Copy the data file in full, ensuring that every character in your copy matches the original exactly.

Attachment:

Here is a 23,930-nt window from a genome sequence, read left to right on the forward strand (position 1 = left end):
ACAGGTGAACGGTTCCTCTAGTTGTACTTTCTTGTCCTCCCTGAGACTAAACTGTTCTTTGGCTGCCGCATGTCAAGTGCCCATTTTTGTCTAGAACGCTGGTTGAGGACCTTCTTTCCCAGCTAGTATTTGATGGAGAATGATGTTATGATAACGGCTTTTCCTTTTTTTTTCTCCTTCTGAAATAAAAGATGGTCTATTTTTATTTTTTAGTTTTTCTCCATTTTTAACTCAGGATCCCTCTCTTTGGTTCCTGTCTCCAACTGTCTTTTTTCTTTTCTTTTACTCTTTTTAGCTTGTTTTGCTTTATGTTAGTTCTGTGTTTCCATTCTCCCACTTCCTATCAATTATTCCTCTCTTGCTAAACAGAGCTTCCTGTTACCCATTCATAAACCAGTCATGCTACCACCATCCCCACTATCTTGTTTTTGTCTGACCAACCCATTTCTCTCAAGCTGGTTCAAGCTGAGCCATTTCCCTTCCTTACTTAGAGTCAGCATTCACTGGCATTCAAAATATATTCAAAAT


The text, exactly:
Here is a 23,930-nt window from a genome sequence, read left to right on the forward strand (position 1 = left end):
ACAGGTGAACGGTTCCTCTAGTTGTACTTTCTTGTCCTCCCTGAGACTAAACTGTTCTTTGGCTGCCGCATGTCAAGTGCCCATTTTTGTCTAGAACGCTGGTTGAGGACCTTCTTTCCCAGCTAGTATTTGATGGAGAATGATGTTATGATAACGGCTTTTCCTTTTTTTTTCTCCTTCTGAAATAAAAGATGGTCTATTTTTATTTTTTAGTTTTTCTCCATTTTTAACTCAGGATCCCTCTCTTTGGTTCCTGTCTCCAACTGTCTTTTTTCTTTTCTTTTACTCTTTTTAGCTTGTTTTGCTTTATGTTAGTTCTGTGTTTCCATTCTCCCACTTCCTATCAATTATTCCTCTCTTGCTAAACAGAGCTTCCTGTTACCCATTCATAAACCAGTCATGCTACCACCATCCCCACTATCTTGTTTTTGTCTGACCAACCCATTTCTCTCAAGCTGGTTCAAGCTGAGCCATTTCCCTTCCTTACTTAGAGTCAGCATTCACTGGCATTCAAAATATATTCAAAAT